One of the interesting aspects of the site is that you separate out Mainline Protestant Christians from Evangelical Protestants. Why did you do this?
We took our cue from the Pew Forum on Religion and Public Life, which has made clear through its research and surveys that there’s a reasonably high self-selection among Protestants into one of two camps—evangelicals and non-evangelicals. We felt it critical that visitors to the site appreciate the evangelical mindset and how it differs from Mainline Protestants.
But there’s also considerable overlap between these groups. How do you deal with this?
That’s correct. To stretch that example, we have had Catholic contributors to the site who consider themselves “evangelical Christians,.” in the sense that they believe that are called to evangelize for Christ.
But all of the overlap eventually yields to branches, however, and we believe that with the proper background these branches create an opportunity for dialogue. And that’s why we keep the site straight-forward, factual, and lean. It’s hard to have a discussion when there’s so much information that people can’t find the starting point. We hope that in Patheos people will find the resource they need to find that point.
How is the site funded, and are there investors with a controlling interest?
We started it with our money, then it was friends and family, and now we have angel investors. The people we are talking to now are thinking that making money and meaning is a good thing and can do well in the market place. We don’t have institutional or foundational money. And no angel has enough influence to control the direction of the site.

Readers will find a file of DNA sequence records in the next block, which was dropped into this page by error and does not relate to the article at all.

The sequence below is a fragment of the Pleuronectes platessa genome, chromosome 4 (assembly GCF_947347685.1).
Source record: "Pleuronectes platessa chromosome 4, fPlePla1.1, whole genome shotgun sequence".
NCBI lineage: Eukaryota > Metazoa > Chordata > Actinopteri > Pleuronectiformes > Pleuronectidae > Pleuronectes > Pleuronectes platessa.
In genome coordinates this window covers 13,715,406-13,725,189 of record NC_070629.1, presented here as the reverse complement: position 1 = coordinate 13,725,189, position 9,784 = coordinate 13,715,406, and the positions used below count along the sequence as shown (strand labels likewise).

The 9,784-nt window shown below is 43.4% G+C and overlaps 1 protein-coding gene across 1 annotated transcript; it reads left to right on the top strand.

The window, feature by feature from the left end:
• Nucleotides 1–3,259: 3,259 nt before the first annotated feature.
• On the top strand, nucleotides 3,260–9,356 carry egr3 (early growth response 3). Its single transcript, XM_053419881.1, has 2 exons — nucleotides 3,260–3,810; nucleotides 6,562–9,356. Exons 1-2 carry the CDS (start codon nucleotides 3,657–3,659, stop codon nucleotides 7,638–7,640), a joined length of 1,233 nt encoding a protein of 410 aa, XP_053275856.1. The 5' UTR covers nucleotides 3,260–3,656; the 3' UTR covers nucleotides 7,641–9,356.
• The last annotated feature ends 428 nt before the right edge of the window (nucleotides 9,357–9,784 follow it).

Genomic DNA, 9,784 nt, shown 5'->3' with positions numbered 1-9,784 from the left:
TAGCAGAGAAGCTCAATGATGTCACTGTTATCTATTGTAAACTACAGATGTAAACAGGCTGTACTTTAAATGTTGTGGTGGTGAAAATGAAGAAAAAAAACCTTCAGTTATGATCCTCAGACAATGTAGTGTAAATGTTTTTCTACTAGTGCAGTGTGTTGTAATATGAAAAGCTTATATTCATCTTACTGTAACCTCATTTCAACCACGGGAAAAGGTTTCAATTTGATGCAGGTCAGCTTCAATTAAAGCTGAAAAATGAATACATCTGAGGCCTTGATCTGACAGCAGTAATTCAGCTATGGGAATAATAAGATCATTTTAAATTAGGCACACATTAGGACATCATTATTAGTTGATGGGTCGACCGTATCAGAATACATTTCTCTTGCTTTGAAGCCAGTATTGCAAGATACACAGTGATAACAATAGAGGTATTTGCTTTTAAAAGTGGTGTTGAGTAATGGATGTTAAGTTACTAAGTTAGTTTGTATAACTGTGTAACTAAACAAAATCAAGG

The site’s off to a good start, but obviously, there’s work to be done. For example, the Humanist Gateway is yet to launch.
From a content level, there’s a lot of material coming up. More information in the library, for example, additional lenses, an international calendar, and fleshing out the Gateways both horizontally and vertically. The Pagan Gateway is launching this week, for example, and the Humanist and New Age Gateways will be launched within the next few weeks. Also, for several of the Gateways we’re developing an “ask the expert” section, as well as interactive videos of ceremonies and traditions for each of the religious traditions so that folks can not only read about, but experience, and talk about, the world’s faith traditions.
Many religious sites with bulletin boards have a difficult time controlling angry discussions. How will Patheos do this?
We have some good software that allows us to implement appropriate safeguards. That’s the first step. On the process side, we require that people register and sign-in. Also, if we do remove people, the site is structured so that it becomes difficult for them to come back in under some other guise. Also, areas of the Public Square and the Gateways don’t allow discussion on them except for experts.
What is the ultimate goal for Patheos?
Ultimately, we believe Patheos will become the point in the hourglass. There’s a point at which Wikipedia is fine. But at some point, you need a trusted advisor, such as WebMD is for the medical community. At the top of the Public Square, we want to be the place that people can point to to learn about what is going on within and without the world of faith.
What are you most excited about at the moment?
Most excited to be presenting Patheos to the world for the first time, and the reaction that we’re getting. We’re getting good reactions from academics as well as popular media. So we’re in a good place.
And what concerns you most?
I’m most concerned that we remain vigilant that Patheos stays true to its vision. Standing between faith groups, popular media and academics is a tough place to stand. You can’t go too far in any one direction.